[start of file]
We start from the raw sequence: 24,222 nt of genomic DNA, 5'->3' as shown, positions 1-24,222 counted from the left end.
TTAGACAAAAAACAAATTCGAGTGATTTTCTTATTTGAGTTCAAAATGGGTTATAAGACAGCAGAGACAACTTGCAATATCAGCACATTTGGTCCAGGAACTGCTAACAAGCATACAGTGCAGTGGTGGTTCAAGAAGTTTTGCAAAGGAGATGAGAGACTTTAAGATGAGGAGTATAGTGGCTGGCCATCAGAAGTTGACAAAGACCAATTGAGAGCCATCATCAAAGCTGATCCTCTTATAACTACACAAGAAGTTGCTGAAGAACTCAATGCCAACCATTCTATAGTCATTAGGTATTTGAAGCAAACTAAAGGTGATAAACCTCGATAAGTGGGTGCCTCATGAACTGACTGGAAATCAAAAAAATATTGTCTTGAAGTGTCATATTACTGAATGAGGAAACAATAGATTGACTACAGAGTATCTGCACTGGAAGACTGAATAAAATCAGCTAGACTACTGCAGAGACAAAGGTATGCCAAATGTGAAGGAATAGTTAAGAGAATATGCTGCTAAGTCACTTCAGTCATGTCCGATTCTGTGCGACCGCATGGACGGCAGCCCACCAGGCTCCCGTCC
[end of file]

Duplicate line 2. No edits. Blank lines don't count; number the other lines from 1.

TTAGACAAAAAACAAATTCGAGTGATTTTCTTATTTGAGTTCAAAATGGGTTATAAGACAGCAGAGACAACTTGCAATATCAGCACATTTGGTCCAGGAACTGCTAACAAGCATACAGTGCAGTGGTGGTTCAAGAAGTTTTGCAAAGGAGATGAGAGACTTTAAGATGAGGAGTATAGTGGCTGGCCATCAGAAGTTGACAAAGACCAATTGAGAGCCATCATCAAAGCTGATCCTCTTATAACTACACAAGAAGTTGCTGAAGAACTCAATGCCAACCATTCTATAGTCATTAGGTATTTGAAGCAAACTAAAGGTGATAAACCTCGATAAGTGGGTGCCTCATGAACTGACTGGAAATCAAAAAAATATTGTCTTGAAGTGTCATATTACTGAATGAGGAAACAATAGATTGACTACAGAGTATCTGCACTGGAAGACTGAATAAAATCAGCTAGACTACTGCAGAGACAAAGGTATGCCAAATGTGAAGGAATAGTTAAGAGAATATGCTGCTAAGTCACTTCAGTCATGTCCGATTCTGTGCGACCGCATGGACGGCAGCCCACCAGGCTCCCGTCC